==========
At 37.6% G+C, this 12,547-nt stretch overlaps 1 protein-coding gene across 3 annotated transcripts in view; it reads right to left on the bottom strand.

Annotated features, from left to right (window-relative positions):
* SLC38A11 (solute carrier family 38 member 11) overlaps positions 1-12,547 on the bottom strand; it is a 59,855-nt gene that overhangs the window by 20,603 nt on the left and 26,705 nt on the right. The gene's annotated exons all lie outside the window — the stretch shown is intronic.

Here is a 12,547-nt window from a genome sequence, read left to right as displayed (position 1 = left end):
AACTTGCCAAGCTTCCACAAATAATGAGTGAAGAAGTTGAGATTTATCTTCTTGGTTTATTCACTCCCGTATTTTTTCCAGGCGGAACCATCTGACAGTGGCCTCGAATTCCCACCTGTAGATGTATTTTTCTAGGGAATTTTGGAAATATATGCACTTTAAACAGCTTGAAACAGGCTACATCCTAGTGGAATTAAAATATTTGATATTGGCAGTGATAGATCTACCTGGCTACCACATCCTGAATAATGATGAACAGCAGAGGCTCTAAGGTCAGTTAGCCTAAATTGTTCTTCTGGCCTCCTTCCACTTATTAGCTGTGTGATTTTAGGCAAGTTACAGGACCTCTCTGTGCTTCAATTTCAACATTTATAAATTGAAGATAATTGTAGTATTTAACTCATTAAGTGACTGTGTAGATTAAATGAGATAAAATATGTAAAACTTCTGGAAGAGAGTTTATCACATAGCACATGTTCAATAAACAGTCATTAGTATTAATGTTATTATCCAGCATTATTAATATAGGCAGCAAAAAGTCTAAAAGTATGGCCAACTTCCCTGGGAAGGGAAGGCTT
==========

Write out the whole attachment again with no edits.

At 37.6% G+C, this 12,547-nt stretch overlaps 1 protein-coding gene across 3 annotated transcripts in view; it reads right to left on the bottom strand.

Annotated features, from left to right (window-relative positions):
* SLC38A11 (solute carrier family 38 member 11) overlaps positions 1-12,547 on the bottom strand; it is a 59,855-nt gene that overhangs the window by 20,603 nt on the left and 26,705 nt on the right. The gene's annotated exons all lie outside the window — the stretch shown is intronic.

Here is a 12,547-nt window from a genome sequence, read left to right as displayed (position 1 = left end):
AACTTGCCAAGCTTCCACAAATAATGAGTGAAGAAGTTGAGATTTATCTTCTTGGTTTATTCACTCCCGTATTTTTTCCAGGCGGAACCATCTGACAGTGGCCTCGAATTCCCACCTGTAGATGTATTTTTCTAGGGAATTTTGGAAATATATGCACTTTAAACAGCTTGAAACAGGCTACATCCTAGTGGAATTAAAATATTTGATATTGGCAGTGATAGATCTACCTGGCTACCACATCCTGAATAATGATGAACAGCAGAGGCTCTAAGGTCAGTTAGCCTAAATTGTTCTTCTGGCCTCCTTCCACTTATTAGCTGTGTGATTTTAGGCAAGTTACAGGACCTCTCTGTGCTTCAATTTCAACATTTATAAATTGAAGATAATTGTAGTATTTAACTCATTAAGTGACTGTGTAGATTAAATGAGATAAAATATGTAAAACTTCTGGAAGAGAGTTTATCACATAGCACATGTTCAATAAACAGTCATTAGTATTAATGTTATTATCCAGCATTATTAATATAGGCAGCAAAAAGTCTAAAAGTATGGCCAACTTCCCTGGGAAGGGAAGGCTT